Honda Cars Philippines is only bringing in the petrol engine for this market, so we’ll just have to keep wondering why the diesel in other markets doesn’t make it here. At least the BR-V can be had with paddle shifters, a marked upgrade over the simpler setup of the Mobilio. Paddle shifters or manual mode shifting is rarely ever used in an automatic-equipped car, but it’s very much appreciated when it finally comes into play. The ability to hold a “gear” is essential to keeping the car in its sweet spot, especially on a technical section or a long climb.
As underwhelming as the BR-V’s engine is, it’s hard to fault the overall driving character. The steering is precise, the brakes have a lot of bite and are very linear and responsive, and the suspension is nicely balanced between firmness and comfort. It seems to have less floatiness at speed than the Mobilio, which could be down to firmer shocks and the lower profile tires.
Our prototype unit, which should be very close to the final production Navi CVT-spec, came fairly loaded with all the modern conveniences and safety kit you’d expect these days: dual front airbags, ABS, Hill Start and Vehicle Stability Assist. You can turn off the latter if you ever want to play Tito Drifter on loose soil, but really, there’s only so much action you can get even in a BR-V.
The BR-V rides on 60-series, 16-inch tires and independent front and rear beam-axle suspension; fairly standard stuff these days. Ground clearance of just 201mm is fairly modest, so don’t go playing Das Boot with this Honda, or even rolling up and over a pesky curb unless you want to damage the underside. It does come with a snazzy front skid plate for some protection, but let’s not kid ourselves. If you want to play Off-Road Hero, go get yourself a pickup truck and spend another half million on aftermarket mods.
The BR-V is all about moving people in comfort and style for not too much money. You get more nice stuff, too, like a Smart Key with push-button Engine Start, and snazzy LED position bulbs in the modern halogen headlamps.
Whereas driving the Mobilio is all about practicality and functionality, the BR-V injects a dose of sophistication into the otherwise mundane role of a family car in everyday driving. Few manufacturers can get the tactile sensations and visual treats right the way Honda does. The three-spoke steering wheel with its alloy spokes and mesh panels evoke its motorsports heritage, while the angular cockpit with the huge window areas can make you imagine you’re piloting a starship. See, sometimes you don’t really need to go nosebleed-fast to have a bit of fun on the open road.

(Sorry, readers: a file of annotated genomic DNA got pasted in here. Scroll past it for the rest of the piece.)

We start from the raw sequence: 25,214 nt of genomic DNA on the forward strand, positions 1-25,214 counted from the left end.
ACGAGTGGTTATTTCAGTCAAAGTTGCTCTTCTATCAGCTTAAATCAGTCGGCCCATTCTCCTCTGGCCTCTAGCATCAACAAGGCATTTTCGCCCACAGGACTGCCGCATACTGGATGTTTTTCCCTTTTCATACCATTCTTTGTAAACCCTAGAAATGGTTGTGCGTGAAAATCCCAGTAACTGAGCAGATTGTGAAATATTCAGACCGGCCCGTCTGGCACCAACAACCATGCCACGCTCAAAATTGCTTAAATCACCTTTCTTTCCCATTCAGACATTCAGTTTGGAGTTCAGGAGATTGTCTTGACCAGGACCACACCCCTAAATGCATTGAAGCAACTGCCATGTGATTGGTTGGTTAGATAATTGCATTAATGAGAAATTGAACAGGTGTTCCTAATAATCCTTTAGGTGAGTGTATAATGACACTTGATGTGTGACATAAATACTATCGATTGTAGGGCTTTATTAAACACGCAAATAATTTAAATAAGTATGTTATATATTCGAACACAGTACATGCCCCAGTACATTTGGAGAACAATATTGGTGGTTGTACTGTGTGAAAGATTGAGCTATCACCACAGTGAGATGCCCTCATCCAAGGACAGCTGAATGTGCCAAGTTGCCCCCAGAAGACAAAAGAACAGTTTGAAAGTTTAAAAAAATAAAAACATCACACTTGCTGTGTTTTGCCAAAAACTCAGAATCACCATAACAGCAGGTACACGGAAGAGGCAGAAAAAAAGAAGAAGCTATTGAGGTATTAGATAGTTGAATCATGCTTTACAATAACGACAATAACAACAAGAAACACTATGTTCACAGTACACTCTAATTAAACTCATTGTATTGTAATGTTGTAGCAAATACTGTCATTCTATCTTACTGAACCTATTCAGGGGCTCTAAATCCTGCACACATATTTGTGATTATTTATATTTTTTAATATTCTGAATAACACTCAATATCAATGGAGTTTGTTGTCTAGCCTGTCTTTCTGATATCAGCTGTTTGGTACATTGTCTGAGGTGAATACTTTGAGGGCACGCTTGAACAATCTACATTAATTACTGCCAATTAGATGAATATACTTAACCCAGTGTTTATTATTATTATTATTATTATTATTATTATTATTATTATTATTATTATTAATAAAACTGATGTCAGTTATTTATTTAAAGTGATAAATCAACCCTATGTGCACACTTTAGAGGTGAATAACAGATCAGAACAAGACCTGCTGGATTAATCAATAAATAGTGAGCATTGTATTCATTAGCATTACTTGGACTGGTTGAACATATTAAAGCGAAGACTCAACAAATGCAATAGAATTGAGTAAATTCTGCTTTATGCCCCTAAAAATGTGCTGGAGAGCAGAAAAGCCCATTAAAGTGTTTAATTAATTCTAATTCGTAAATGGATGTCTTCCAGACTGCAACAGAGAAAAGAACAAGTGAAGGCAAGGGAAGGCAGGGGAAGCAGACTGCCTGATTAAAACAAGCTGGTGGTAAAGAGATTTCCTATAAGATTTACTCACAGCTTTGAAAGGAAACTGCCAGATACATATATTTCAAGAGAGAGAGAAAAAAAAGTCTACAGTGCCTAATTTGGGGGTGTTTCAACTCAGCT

High-grade materials are used for the plastics, fabrics and leather, all justifying the premium over Mobilio. It’s not quite Business Class yet like the Odyssey, but close. With the MPV market feeling tight these days, with choices like the Toyota Avanza and Honda Mobilio at the “budget” end of the spectrum, and the Innova and Kia Carens in the mid range, tossing a BR-V in between those two makes sense for Honda, and is bound to further confuse buyers still undecided what MPV to drive home.
The Innova has a bulletproof reputation and has gone upscale to justify its price increase, while the Kia is a solid acquisition for the buyer who wants a low-key wagon with European feel. The BR-V is the quintessential Honda for the family-oriented buyer who’s outgrown the City/Jazz, but wants something that feels more special than the workman-like Mobilio. Like the difference between Uber X and Uber Black, the BR-V delivers an upscale look and feel to its line of MPVs that can only bring more customers into Honda showrooms.